Tag Archives: ROI

Picking stocks

Now it is time for investors to do their homework. How do you find the right stocks? How do you find the best stocks? What is the magic number? First of all; you must know what makes a stock good and other stocks bad. So, what is the magic numbers?

Finding great stocks is not so difficult as you think. Unfortunately, the magic numbers doesn`t exist. But it is some metrics you have to look for that is more important than others. I often start to look at a company’s ROA (return on assets).

ROA (return on assets)

This is the leading measure of a company`s effectiveness. It tells you how effective the management are using the assets. ROA tells you what earnings were generated from invested capital (assets). It is best to compare a company`s ROA with the previous ROA numbers, or you can compare it with a similar company.

Definition of Return On Assets – ROA

An indicator of how profitable a company is relative to its total assets. ROA gives an idea as to how efficient management is at using its assets to generate earnings. Calculated by dividing a company’s annual earnings by its total assets, ROA is displayed as a percentage. Sometimes this is referred to as “return on investment”.

The formula for return on assets is:

ROA = Net Income/Total Assets

Note: Some investors add interest expense back into net income when performing this calculation because they’d like to use operating returns before cost of borrowing.

Both debt and equity is the company`s assets and they are used to fund the operations of the company. The higher the ROA number is, the better it is. In this case, it tells you that the company are earning more money on less investments and that is a sign of an effective company.

For example:

Company A has a net income of $2 million. Total assets is $5 million. ROA is 40% (2/5 = 40%).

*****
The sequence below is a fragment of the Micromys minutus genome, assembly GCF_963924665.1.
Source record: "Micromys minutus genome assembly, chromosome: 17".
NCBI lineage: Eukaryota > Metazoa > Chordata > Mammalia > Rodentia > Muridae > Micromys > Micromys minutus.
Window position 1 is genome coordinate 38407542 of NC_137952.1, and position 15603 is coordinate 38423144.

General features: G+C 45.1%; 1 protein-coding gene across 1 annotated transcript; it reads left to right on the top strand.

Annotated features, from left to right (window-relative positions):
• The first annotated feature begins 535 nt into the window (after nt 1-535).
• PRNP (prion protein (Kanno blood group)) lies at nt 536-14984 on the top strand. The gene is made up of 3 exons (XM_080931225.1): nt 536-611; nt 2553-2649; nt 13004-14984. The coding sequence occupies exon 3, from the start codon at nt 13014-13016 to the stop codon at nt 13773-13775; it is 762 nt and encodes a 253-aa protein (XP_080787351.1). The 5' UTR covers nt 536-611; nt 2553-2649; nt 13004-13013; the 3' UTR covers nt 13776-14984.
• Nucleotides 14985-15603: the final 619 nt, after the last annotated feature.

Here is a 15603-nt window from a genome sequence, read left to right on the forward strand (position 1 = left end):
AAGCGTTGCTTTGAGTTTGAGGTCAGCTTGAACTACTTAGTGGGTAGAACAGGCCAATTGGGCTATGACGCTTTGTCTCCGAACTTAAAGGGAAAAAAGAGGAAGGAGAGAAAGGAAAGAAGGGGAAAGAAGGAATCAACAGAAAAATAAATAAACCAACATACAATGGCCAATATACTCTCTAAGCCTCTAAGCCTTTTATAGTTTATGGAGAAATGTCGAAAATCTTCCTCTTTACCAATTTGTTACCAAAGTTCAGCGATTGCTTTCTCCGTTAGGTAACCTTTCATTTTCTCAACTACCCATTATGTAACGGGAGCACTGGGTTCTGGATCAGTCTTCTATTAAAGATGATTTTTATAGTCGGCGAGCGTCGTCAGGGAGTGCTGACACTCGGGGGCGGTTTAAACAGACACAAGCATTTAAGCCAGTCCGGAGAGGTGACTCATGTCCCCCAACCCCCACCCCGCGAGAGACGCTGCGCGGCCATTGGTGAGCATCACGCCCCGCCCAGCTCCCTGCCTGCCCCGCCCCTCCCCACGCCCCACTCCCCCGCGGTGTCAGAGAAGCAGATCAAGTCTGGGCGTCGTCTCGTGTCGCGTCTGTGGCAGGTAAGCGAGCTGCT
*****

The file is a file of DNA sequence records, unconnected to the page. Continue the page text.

Company B has a net income of $2 million. But the assets is twice as much as Company A, which is $10 million. ROA is 20% (2/10 = 20%).

Who is the best? Company A have a higher ROA than Company B, which means Company A is better than Company B. It is because Company A is better to convert its investments into profit.

This is why investors sometimes want to change a company’s leader, because they are not satisfied with their earnings. The leader and a company`s management are doing a very important job. Not only for their company and their employees, but also for the investors and not at least the society. It`s all about makes big money with small investments. That`s it.

Also remember that ROA is often referred to as ROI, and we add the interest expense to ignore the costs associated with funding those assets. So, ranking company’s by size is meaningless. It`s interesting to know the size of a company, but ranking companies by size of their assets is completely meaningless. It`s better to look at ROA and how a company is better than another to squeeze profit from its assets, regardless of size.

ROA is far away from being the ideal investment tool. The return numerator of net income can be suspect. Assets as we know, is also numbers that is valued in the balance sheet.

You can`t always compare companies with ROA, because the assets is not what it seems to be. You can`t see people, ideas, trademark, brands or patents in the assets. A grocery have more assets than an online techno company. The techno company`s assets will be understated, and it`s ROA may get a questionable boost. Two of the worlds biggest company`s is Apple and Exxon Mobile. You can`t compare them. Two different comany`s in two different industries with two different assets. Appel`s ROA is 19,3, while Exxon Mobil`s ROA is 10. 

All in all; ROA makes it easier for investors to recognize good stocks and minimizing the risk of doing a bad investment with bad stocks.

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Disclaimer: The views expressed in this article are those of the author and may not reflect those of Shiny bull. The author has made every effort to ensure accuracy of information provided; however, neither Shiny bull nor the author can guarantee such accuracy. This article is strictly for informational purposes only. It is not a solicitation to make any exchange in precious metal products, commodities, securities or other financial instruments. Shiny bull and the author of this article do not accept culpability for losses and/ or damages arising from the use of this publication.

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